Earl Cunningham's America

American Folk Art Museum, Lincoln Square Branch March 4 - August 31, 2008

Seminole Everglades, (1945), oil on masonite, 22 × 26 in.


Earl Cunningham (1893-1977) was an odd, solitary artist who expressed an inexpressible yearning out of time and place, a sense of the wild, the unseen, the unknowable. He articulated a vision of the landscape that exists somewhere between memory and experience, twisted into a seaman’s knot of American vernacular imagination. His is a colloquial dream of man’s harmony with nature, where myth, reality, past and present merges. It’s one that rolls with wanderlust over the eastern seaboard from Main to Florida, spanning that great divide outside of logical perspective and prescriptive time like sunlight rippling over murky waters.
Virginia Mecklenburg, senior curator of the Smithsonian American Art Museum, organized this exhibition of fifty paintings. This is a small sliver of Cunningham’s production, which numbered 450 works at the time of his death. A roving rambler, he left his birthplace of Edgecomb, Maine, at thirteen, peddled trinkets and junk from a suitcase strapped to his back, earned a degree in automotive engineering, operated an electrical plant, gathered coral, excavated Indian burial grounds, raised chickens for the Army, and sailed the east coast working on cargo schooners. All the while he made paintings in which he recorded the memories and experiences that would form his life’s work.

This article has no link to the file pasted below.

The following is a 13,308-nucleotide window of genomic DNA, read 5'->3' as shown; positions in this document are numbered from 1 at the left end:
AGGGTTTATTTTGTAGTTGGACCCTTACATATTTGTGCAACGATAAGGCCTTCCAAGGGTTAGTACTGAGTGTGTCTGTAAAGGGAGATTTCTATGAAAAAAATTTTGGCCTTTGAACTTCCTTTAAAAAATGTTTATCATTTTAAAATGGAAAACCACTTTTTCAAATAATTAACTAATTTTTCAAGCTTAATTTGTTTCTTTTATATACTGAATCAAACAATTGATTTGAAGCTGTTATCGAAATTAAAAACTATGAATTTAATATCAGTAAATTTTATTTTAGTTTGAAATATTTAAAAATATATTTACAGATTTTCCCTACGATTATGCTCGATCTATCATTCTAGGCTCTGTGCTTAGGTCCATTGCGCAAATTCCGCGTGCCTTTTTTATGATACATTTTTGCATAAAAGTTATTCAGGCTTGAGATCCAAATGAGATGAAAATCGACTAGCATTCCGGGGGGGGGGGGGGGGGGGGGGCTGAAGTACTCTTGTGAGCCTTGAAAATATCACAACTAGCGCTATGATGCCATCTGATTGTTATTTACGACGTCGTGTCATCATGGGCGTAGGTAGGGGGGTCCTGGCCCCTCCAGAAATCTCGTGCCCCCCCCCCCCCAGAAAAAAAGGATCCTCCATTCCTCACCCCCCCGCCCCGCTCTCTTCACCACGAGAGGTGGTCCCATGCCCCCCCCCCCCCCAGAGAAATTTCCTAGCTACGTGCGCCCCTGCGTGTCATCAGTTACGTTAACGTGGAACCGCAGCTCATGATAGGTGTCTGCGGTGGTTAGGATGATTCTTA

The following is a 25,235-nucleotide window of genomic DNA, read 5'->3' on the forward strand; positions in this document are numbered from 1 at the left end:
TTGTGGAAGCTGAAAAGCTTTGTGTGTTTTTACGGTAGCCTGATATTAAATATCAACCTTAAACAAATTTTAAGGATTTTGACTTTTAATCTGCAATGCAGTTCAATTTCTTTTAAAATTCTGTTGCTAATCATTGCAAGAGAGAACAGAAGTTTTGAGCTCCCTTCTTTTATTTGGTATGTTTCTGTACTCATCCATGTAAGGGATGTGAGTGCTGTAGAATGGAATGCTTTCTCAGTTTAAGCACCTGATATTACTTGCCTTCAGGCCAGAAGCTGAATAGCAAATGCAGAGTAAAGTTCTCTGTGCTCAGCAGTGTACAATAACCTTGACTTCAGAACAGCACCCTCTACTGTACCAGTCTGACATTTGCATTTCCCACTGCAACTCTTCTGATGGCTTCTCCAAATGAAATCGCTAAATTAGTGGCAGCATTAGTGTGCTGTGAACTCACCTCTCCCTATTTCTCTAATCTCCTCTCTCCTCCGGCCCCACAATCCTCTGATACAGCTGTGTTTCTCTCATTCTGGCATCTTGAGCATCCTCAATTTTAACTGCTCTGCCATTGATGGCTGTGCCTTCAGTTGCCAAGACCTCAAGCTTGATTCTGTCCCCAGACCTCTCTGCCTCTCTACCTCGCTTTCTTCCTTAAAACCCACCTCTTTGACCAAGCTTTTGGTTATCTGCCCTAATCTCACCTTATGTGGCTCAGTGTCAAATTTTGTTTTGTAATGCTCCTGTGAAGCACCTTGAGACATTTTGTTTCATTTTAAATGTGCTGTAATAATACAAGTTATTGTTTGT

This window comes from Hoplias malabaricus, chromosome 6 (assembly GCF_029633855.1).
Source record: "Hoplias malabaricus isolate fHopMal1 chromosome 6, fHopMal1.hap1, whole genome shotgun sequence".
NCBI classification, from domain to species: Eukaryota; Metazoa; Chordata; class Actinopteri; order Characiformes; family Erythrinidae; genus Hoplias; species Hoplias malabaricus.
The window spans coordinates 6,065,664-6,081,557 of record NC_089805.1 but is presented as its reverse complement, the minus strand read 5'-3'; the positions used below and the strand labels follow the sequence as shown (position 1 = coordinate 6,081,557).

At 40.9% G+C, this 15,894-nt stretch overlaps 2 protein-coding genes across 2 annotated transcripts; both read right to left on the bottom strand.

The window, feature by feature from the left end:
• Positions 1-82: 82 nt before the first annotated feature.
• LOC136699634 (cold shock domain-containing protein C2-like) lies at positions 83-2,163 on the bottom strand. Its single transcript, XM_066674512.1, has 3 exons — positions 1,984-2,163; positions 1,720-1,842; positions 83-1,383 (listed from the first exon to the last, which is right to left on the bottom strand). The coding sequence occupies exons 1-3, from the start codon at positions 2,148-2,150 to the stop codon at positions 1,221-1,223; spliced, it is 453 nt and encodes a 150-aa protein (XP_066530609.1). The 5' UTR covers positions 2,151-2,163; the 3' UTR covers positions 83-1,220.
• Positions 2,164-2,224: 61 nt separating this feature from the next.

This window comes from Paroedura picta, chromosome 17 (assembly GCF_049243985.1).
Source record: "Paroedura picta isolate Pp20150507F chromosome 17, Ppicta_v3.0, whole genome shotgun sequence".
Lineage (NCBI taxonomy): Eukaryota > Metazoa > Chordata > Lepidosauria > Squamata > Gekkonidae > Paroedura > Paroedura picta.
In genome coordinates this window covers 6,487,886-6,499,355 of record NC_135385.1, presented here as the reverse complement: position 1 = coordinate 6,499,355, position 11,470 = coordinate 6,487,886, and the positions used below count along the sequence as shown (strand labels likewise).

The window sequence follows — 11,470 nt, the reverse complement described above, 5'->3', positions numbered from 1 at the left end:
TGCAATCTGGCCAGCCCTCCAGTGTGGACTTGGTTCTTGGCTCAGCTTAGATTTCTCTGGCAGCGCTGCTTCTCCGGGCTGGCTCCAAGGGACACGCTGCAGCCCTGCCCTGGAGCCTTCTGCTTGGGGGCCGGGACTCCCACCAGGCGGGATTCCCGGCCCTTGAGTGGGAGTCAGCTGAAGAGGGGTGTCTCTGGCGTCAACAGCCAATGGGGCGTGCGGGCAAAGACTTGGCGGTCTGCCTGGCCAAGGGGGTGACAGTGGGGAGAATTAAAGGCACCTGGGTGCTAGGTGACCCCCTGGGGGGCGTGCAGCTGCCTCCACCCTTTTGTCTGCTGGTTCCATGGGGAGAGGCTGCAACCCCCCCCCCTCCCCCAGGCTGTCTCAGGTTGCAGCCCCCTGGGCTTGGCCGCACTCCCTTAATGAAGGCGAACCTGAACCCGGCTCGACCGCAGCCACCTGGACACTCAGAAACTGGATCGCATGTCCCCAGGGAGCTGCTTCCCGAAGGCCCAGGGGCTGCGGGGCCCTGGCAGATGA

In the beginning these were small works, depictions of boats on pieces of board that had washed in from the sea, which he sold for fifty cents apiece. Later they would develop into the bizarrely serene visions of alcoves and inlets populated by all manner of colorful waterfowl–ibises, roseate spoonbills, blackbirds, owls and mallards, pink flamingoes in chilly Maine waters, giant pelicans that lord over little human fisherman and roustabouts. A Viking ship rests ominously in pink Carolina waters as Indians glide by in birch bark canoes, and sea and sky bleed into one radiant entity.